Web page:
@oltp_insert
set timing off
select count(*) from sales_compress
/
select count(*) from sales_nocompress
/

This executes the oltp_insert.sql code then compares the counts of the two tables to make sure they contain the same number of records. The code that is executed in the insert script is
SQL> set timing on
SQL> declare
commit_after integer := 0 ;
loop_variable integer ;
cursor c_sales is
select prod_id
, cust_id
, time_id
, channel_id
, promo_id
, quantity_sold
, amount_sold
from sales ;
begin
for r_sales in c_sales
loop
if commit_after = 0
then
loop_variable := 0 ;
commit_after := round(dbms_random.value(1,1)) ;
end if ;
insert into sales_compress
(prod_id, cust_id, time_id, channel_id, promo_id, quantity_sold, amount_sold)
values
( r_sales.prod_id
, r_sales.cust_id
, r_sales.time_id
, r_sales.channel_id
, r_sales.promo_id
, r_sales.quantity_sold
, r_sales.amount_sold
) ;
if loop_variable = commit_after
then
commit ;
commit_after := 0 ;
end if ;
loop_variable := loop_variable + 1 ;
end loop ;
end ;
/

We are not going to go through this code but it does return the same amount of entries as the uncompressed table. The values that are inserted are pulled from the sales table and inserted into the compressed table. Note that we are using the basic compression since we did not state any compress methodology when we created the table.

We can execute the examine_storage.sql script to see that the compressed storage takes up about half the storage as the uncompressed table. We can also see that the table is enabled for oltp compression by looking at the parameters of the table from a select statement.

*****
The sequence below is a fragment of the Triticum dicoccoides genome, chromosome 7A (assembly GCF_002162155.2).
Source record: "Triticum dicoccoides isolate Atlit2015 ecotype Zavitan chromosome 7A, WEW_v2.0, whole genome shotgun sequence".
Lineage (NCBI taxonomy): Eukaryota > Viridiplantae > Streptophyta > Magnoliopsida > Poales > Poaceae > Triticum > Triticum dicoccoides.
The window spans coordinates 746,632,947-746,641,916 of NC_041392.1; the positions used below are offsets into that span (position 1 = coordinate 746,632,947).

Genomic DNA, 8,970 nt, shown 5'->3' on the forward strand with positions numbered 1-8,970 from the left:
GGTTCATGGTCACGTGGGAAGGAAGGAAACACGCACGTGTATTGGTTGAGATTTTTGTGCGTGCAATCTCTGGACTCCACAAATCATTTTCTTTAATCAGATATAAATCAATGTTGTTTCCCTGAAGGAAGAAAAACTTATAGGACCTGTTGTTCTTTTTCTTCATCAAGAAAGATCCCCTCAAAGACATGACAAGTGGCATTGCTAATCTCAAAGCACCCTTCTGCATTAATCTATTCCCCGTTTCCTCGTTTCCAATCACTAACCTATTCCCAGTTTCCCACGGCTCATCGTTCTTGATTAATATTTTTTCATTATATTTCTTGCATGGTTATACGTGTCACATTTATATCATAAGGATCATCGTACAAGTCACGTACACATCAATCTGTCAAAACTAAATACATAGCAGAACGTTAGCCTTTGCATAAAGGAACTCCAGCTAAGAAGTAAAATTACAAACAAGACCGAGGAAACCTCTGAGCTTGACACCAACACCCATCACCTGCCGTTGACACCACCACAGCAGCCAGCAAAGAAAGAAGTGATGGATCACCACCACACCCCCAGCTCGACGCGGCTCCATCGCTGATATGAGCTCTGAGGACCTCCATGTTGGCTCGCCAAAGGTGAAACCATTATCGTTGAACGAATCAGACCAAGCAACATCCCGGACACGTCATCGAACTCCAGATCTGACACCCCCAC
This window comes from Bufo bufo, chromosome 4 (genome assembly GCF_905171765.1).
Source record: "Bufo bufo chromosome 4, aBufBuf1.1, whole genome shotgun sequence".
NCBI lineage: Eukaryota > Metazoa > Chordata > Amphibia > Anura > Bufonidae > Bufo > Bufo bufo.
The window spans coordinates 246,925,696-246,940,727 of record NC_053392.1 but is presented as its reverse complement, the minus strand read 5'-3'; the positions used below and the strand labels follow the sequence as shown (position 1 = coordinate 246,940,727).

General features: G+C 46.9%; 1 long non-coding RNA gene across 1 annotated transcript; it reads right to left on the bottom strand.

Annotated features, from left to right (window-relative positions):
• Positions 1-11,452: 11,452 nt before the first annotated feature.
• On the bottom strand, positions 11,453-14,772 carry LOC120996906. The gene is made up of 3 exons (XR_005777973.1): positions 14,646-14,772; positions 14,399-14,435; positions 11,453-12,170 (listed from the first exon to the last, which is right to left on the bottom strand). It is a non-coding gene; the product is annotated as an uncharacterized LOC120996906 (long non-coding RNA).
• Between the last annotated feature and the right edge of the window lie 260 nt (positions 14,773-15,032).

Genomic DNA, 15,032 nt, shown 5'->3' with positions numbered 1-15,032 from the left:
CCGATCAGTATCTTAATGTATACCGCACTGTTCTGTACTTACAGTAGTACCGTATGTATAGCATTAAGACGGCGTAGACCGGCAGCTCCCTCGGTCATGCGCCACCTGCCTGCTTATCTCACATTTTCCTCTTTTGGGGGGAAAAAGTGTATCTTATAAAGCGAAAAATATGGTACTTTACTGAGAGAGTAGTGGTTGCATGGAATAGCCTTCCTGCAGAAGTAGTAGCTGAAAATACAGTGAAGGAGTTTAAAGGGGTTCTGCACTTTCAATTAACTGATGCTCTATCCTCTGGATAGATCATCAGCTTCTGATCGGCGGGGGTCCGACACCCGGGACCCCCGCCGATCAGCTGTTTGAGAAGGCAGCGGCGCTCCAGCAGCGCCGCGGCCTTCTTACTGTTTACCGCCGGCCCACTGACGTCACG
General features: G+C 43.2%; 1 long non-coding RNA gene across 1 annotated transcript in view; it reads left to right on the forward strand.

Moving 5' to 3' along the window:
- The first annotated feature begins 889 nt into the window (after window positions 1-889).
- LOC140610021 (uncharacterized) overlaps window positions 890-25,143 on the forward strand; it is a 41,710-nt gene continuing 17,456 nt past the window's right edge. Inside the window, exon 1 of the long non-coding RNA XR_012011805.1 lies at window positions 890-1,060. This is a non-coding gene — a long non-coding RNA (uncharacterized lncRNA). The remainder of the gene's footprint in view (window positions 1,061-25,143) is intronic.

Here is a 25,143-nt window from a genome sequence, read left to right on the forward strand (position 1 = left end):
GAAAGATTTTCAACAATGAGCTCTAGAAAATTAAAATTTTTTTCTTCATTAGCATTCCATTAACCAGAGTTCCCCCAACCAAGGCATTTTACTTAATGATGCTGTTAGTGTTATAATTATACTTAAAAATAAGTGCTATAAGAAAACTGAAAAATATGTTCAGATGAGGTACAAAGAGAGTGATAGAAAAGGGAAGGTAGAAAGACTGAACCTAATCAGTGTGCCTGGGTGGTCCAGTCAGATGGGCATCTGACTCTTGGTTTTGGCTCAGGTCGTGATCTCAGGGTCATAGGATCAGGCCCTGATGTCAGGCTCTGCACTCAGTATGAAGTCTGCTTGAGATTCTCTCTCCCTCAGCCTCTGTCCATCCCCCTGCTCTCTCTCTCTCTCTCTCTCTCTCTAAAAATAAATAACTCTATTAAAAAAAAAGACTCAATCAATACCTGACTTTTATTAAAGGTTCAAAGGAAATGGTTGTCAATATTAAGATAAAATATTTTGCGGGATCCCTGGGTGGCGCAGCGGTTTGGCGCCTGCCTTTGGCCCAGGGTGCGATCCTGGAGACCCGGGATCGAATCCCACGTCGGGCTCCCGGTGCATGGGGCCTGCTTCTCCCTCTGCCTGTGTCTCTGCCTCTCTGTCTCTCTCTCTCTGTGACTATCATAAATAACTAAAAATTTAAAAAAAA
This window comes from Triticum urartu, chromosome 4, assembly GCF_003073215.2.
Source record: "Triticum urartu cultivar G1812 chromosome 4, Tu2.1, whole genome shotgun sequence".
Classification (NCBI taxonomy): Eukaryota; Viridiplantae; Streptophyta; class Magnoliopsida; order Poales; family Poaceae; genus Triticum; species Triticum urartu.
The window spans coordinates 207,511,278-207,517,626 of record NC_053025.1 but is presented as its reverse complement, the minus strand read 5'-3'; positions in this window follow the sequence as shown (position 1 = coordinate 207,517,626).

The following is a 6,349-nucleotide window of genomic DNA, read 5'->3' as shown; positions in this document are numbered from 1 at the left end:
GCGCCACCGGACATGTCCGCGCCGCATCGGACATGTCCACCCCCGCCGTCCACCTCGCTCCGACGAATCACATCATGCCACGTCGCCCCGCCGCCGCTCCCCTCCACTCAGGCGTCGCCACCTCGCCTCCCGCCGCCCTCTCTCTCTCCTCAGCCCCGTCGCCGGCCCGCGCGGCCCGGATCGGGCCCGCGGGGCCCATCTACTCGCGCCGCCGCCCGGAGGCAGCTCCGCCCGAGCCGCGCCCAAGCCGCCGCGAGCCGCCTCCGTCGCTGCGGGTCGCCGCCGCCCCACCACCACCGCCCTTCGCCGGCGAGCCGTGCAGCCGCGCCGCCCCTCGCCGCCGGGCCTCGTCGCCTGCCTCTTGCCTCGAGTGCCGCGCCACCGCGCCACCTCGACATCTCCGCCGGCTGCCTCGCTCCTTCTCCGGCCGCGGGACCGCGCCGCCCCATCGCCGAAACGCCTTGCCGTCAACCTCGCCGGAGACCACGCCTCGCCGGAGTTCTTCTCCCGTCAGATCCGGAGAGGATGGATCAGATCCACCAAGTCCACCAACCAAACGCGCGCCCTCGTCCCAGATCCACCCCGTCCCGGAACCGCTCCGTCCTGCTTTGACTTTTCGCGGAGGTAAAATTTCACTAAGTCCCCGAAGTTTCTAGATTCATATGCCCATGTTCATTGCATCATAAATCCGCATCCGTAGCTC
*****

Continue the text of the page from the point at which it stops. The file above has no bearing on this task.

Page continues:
We can also look at the select time differences by reading all of the data from the compressed and uncompressed tables. Note that the compressed table takes about 3/4 of the time that the uncompressed takes to execute.

In summary, we were able to create an 11g database, create a table that is compressed and non-compressed and look at the relative size and timing on retrieving data from the table. We can experiment with this data and grow the table size to see if we still get the same improvements as the table gets larger. We can try different compression algorithms to see if it effects performance or compression ratios. We have done all of this in a database as a service public cloud instance. The only tools that we needed was a SQL Developer connection and an Oracle Cloud account. We could have done with with Amazon RDS as well as EC2 and Microsoft Azure Compute. The key difference is that this experiment took about two hours to execute and we only consumed about $15 to learn and play with compression on 11g (or 12c) given that a low memory option for the database is only $6.720 per OCPU per hour. With the pay as you go option we burn less than $15 and turn off the service. We could have uploaded our own data sets into the database instance and played with the compression advisor in a sandbox and not effected our production environment. If we were using database backup as a service we could have restored a single table from our backup and play with the compression variations and compression advisor.

Be the first to comment

Comments ( 0 )
Please enter your name.Please provide a valid email address.Please enter a comment.CAPTCHA challenge response provided was incorrect. Please try again.